Shanahan's insistence that Haynesworth get himself into "football shape" isn't some head game he's playing. It's not some ruse to recoup Haynesworth's $21 million offseason bonus check, or some petty little punitive measure by a martinet. It's a matter of non-negotiable, foundational values to Shanahan. To know that, all you have to do is read just a few pages of Shanahan's book, "Think Like a Champion." In fact, just read the dedication. It's to his wife, Peggy. You might expect a love note. Instead, it thanks her for her "commitment, dedication, and sacrifice." Apparently the head coach's wife has more of those qualities than the highest paid member of the Redskins defense. Shanahan can't stand for that - and he won't.
Shanahan is not asking Haynesworth to play until he bleeds internally. He simply asked him to do those fundamental things NFL champions do: shape up, and buy in. Haynesworth is trying to cast Shanahan as an over-demanding Machiavellian, and no doubt Shanahan has some of those qualities, as all NFL coaches do. But that's not the real dynamic here.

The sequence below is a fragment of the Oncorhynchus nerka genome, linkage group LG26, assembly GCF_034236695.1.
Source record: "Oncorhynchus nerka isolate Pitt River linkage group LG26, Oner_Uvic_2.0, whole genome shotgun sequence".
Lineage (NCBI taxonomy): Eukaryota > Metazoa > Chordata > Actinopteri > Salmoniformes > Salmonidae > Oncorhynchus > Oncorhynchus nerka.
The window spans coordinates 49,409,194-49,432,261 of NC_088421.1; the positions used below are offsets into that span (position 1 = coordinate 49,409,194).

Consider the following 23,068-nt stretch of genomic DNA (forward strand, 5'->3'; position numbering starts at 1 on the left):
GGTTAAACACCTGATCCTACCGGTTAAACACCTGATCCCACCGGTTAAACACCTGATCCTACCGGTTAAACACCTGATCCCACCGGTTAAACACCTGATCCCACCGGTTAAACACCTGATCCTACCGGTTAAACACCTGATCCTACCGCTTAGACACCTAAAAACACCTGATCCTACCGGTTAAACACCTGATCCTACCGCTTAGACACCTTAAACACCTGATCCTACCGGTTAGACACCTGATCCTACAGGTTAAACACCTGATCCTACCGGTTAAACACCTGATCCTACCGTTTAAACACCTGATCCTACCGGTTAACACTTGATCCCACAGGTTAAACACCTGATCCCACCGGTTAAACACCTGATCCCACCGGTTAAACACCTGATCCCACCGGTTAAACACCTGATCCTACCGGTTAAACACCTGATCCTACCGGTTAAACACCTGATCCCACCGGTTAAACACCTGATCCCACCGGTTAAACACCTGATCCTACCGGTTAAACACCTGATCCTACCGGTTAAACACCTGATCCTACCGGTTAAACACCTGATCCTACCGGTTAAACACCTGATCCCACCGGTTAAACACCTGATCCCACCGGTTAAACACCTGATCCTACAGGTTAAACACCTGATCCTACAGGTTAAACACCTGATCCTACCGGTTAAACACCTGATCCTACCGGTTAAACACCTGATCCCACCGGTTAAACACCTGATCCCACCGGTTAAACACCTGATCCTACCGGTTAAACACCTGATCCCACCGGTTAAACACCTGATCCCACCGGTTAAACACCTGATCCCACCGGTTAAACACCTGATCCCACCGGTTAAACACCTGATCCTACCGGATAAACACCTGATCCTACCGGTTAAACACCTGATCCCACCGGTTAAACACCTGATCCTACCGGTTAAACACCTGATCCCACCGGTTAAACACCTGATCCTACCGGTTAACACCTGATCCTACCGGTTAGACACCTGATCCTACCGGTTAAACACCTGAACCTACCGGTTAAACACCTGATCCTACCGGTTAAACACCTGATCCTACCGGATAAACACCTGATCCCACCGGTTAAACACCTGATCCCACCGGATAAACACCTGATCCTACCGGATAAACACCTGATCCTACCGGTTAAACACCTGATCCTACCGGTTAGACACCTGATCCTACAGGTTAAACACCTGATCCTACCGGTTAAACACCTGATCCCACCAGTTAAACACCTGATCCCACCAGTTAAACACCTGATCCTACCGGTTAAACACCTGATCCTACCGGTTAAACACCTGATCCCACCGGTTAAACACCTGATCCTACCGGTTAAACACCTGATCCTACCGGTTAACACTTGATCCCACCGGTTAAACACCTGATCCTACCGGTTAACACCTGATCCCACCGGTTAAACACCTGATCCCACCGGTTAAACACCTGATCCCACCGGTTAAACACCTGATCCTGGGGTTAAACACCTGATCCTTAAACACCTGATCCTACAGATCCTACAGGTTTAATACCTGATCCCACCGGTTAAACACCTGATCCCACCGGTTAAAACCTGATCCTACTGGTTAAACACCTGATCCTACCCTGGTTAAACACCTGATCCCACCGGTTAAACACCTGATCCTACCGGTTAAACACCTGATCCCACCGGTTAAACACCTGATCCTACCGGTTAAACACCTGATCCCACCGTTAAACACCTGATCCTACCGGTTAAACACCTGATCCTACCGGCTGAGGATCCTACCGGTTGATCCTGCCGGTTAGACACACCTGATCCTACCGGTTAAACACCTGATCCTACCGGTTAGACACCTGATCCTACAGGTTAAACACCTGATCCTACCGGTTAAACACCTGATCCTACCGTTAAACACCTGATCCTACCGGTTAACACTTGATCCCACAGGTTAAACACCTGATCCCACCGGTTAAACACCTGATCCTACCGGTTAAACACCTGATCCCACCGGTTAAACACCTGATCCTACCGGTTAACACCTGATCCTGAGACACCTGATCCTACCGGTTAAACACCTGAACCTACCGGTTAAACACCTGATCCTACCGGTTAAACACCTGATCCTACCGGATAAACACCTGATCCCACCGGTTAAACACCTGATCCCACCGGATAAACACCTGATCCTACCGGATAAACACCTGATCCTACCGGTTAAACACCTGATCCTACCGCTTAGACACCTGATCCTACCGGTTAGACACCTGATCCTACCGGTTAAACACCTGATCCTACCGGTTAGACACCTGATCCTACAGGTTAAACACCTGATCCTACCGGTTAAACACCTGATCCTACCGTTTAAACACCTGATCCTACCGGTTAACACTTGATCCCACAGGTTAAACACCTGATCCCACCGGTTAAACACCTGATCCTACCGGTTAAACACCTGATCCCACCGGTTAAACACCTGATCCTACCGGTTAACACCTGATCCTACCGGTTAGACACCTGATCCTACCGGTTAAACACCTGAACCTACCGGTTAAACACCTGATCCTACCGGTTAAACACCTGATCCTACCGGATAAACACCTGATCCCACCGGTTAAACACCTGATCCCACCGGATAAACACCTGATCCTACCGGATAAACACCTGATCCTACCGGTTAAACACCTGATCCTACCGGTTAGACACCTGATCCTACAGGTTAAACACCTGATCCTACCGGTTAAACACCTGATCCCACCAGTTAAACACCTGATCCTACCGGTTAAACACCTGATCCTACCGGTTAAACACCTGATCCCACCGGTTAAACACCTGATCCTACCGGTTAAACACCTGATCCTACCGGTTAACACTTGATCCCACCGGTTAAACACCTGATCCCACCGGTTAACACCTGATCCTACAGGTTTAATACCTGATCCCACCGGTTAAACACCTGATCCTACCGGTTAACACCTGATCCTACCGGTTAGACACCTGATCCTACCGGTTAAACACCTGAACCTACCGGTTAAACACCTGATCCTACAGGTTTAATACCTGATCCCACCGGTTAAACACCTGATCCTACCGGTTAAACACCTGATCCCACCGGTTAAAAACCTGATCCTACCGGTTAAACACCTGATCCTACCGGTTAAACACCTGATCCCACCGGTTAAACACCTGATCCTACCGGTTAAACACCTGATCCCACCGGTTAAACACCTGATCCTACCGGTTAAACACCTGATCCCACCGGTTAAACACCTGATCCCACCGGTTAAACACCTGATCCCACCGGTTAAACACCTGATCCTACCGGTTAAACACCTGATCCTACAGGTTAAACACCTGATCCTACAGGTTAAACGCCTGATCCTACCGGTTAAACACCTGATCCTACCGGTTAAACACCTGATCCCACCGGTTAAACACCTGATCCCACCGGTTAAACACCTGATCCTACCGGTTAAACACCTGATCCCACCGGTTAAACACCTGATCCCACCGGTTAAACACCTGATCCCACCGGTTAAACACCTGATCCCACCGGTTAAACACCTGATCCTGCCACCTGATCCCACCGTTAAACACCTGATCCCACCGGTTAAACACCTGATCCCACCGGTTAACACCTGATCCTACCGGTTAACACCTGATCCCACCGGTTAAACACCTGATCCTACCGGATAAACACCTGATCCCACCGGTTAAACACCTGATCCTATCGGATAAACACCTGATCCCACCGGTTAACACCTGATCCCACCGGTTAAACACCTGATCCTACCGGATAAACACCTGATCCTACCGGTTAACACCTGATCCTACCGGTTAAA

Haynesworth's illness last week, which caused him to sit out practice with nausea and dizziness, is nothing to minimize - it was potentially dangerous and a good thing it was caught. But it's also a sign that Haynesworth didn't report fit, and perhaps that he cut corners. Shanahan's on-field training camp workouts have been demanding but not unreasonable, and he has clearly tried to give players adequate rest and protection.
Talk to Shanahan's former players and they'll tell you he is uncompromising but not uncompassionate. The players he has issues with are those who lack deep-seated commitment. His methods are calculated to expose them, and push them, but they aren't calculated to run people out the door. Those who yield to him and follow his program have usually been rewarded with rings and Pro Bowls, without suffering a loss of dignity. Look at Clinton Portis. Or Shannon Sharpe. Or Trevor Pryce.
Haynesworth should take the trouble to read in Shanahan's book about his conflict with Pryce, his star defensive tackle in Denver. Pryce, a first-round draft choice for the Broncos in 1997, drew Shanahan's ire when he was continually late, which Shanahan considered "completely disrespectful." Shanahan fined him to the tune of about $15,000, but Pryce continued to be a problem. Then Pryce missed a team flight in a snowstorm one Saturday in October of '97 for a road game with the Buffalo Bills. Denver was socked with about 22 inches of snow. Other players managed to fight their way to the team facility through the storm. Shanahan watched them come in the doors crusted in ice. Some guys even rode on snowmobiles to get there. Everyone made it except for Pryce, who didn't answer his phone, and missed the flight.